Category: Academic Publishing

Open Science- Who is left behind?

Open Access initiatives promise to extend access to scholarly conversations. However, the dominant model of Article Processing Charges, whilst lowering financial barriers for readers, has merely erected a new paywall at the other end of the pipeline, blocking access to publication for less-privileged authors. In this post, Tony Ross-Hellauer, Angela Fessl, and Thomas Klebel, ask … Continued

Open Access is here to stay. But who will pay?

The COVID-19 pandemic has accelerated the already steady transition towards Open Access publishing. However, precisely what this future looks like and how it will be paid for by smaller, independent publishers is less clear. In this post, Danielle Padula outlines key findings from a report into the current state of Open Access among scholarly society and universities publishing … Continued

What we know about the academic journal landscape reflects global inequalities

Over the past sixty years, there has been an exponential growth in the global scholarly publishing landscape. Mapping or capturing it, however, is a difficult task as dominant databases only cover a small proportion of published journals. Kirsten Bell and David Mills offer their own cartographic visualisation of the global scholarly publishing landscape. They argue … Continued

The rush to research COVID-19 risks compromising research integrity and impact

This is the first post in a six-week series: Rapid or Rushed? exploring rapid response publishing in covid times. Much academic research is currently characterised by a rush to capture the effects of COVID-19. However, impact in the social sciences depends on researchers taking the time to look after themselves, exchange knowledge with others – … Continued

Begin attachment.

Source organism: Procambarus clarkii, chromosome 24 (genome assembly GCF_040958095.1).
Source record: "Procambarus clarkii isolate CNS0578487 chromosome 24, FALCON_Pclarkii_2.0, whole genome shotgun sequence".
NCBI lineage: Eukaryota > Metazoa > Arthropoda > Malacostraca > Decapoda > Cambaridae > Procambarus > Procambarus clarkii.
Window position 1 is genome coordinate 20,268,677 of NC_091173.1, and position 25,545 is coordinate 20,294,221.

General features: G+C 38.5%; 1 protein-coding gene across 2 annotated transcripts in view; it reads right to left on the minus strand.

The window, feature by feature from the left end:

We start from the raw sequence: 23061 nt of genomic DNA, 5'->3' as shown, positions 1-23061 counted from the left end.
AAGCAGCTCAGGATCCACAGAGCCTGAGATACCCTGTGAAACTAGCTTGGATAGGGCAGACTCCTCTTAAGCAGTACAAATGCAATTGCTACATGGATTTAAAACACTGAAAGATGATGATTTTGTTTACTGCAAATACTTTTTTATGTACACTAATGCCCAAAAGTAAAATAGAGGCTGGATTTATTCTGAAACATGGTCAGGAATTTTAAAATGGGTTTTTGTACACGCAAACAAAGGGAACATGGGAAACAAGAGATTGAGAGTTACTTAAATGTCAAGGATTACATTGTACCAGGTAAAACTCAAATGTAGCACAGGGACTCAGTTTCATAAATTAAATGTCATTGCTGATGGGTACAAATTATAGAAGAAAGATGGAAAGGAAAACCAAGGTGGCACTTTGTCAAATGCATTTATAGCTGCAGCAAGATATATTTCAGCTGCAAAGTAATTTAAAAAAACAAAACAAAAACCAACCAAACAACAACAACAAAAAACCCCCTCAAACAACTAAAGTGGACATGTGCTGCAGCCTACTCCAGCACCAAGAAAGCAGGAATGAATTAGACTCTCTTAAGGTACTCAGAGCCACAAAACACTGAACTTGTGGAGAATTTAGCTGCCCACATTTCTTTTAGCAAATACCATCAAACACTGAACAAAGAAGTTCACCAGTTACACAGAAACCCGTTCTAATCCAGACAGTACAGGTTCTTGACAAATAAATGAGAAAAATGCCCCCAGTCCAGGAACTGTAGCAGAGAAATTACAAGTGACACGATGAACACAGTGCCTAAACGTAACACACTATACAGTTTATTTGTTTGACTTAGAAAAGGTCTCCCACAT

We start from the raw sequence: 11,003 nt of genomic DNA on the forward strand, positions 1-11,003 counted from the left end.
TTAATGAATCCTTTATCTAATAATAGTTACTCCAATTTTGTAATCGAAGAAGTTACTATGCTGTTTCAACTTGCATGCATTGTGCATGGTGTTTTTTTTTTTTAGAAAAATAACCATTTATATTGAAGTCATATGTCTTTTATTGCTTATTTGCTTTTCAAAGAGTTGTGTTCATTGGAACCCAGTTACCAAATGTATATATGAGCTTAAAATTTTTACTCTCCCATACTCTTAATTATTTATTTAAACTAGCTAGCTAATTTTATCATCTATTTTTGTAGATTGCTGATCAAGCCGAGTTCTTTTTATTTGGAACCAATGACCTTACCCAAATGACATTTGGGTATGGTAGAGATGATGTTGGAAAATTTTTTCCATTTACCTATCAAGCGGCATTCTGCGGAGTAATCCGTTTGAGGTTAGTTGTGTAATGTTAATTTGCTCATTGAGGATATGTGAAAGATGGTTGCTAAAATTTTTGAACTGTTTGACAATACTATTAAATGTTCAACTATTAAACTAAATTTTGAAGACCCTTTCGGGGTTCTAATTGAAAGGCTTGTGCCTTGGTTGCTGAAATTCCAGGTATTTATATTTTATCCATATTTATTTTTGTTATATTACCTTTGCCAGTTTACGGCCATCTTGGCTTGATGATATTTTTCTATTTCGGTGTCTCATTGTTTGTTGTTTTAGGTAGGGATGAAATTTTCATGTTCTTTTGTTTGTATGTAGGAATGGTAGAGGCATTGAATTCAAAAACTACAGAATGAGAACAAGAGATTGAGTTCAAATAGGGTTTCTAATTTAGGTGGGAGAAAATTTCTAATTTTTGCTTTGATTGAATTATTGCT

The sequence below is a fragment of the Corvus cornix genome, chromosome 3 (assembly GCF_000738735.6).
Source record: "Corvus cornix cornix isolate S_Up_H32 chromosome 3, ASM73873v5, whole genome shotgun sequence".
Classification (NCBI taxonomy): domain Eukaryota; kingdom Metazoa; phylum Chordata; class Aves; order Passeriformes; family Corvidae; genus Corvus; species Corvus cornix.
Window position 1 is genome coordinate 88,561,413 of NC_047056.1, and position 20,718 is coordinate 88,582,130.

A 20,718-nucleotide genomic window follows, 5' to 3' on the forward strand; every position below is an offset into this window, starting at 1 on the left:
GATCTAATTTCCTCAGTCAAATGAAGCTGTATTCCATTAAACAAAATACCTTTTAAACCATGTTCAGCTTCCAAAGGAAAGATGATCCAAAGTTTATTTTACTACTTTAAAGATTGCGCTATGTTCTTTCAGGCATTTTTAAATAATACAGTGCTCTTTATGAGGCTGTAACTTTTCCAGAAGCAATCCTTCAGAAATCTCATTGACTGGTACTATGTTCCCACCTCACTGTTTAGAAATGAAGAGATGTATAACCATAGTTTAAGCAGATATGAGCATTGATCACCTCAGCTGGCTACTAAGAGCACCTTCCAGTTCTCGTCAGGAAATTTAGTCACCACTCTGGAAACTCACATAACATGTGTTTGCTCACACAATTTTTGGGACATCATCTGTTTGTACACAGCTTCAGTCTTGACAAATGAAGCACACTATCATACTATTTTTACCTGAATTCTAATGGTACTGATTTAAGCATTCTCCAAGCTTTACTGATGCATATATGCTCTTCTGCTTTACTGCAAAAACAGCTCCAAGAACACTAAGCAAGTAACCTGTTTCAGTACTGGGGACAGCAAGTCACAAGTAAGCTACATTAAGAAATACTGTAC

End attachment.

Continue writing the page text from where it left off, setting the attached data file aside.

For academic publishing to be trans-inclusive, authors must be allowed to retroactively change their names

Many trans researchers change their name to match their gender identity. However, there is currently no clear, simple or standardised way for publications to be updated to reflect this. As a result, many trans authors are caught between losing their publication record and involuntarily being outed. Lilian Hunt explains the existing name change policies and outlines experiences … Continued

Book Review: The Impact Agenda: Controversies, Consequences and Challenges by Katherine E. Smith, Justyna Bandola-Gill, Nasar Meer, Ellen Stewart and Richard Watermeyer

In The Impact Agenda, Katherine E. Smith, Justyna Bandola-Gill, Nasar Meer, Ellen Stewart and Richard Watermeyer bring together research about the impact agenda and its policies into one critical discussion to highlight why it creates the controversies, consequences and challenges of the book’s subtitle. Calling on the UK academic community to seize the opportunity to reshape the impact agenda in more positive and … Continued

How can anthropological research impact the populations it studies? Six steps for creating inclusivity and accessibility with ethnographic monographs

The ethnographic monograph is the primary medium for communicating anthropological research. However, they have traditionally only been read mainly by anthropologists in metropolitan universities. Professor Daniel Miller highlights the problem for anthropologists who want their research to have an impact that contributes directly to education benefitting the populations being studied. Drawing on the experience of … Continued

The open scholarship ecosystem faces collapse; it’s also our best hope for a more resilient future

The COVID-19 pandemic is significantly impacting universities and higher education institutions, reducing budgets and presenting new design challenges that will fundamentally alter how research and scholarship operate. Economic volatility is also constraining support for key systems and services that the academy relies on, especially those that are community-led. Kaitlin Thaney argues that there’s a need to converge … Continued

You can publish open access, but ‘big’ journals still act as gatekeepers to discoverability and impact

One of the proposed advantages of open access publication is that it increases the impact of academic research by making it more broadly and easily accessible. Reporting on a natural experiment on the citation impact of health research that is published in both open access and subscription journals, Chris Carroll and Andy Tattersall, suggests that … Continued

Writing for edited collections represents a model for a creative academic community unfairly rejected by the modern academy

Edited collections, are one of the most disparaged forms of academic writing, often written off as low quality, or a poor career choice. In contrast, Peter Webster argues for the unique benefit of edited collections, as a creative form of collective academic endeavour that does not sit easily within an academy that is averse to … Continued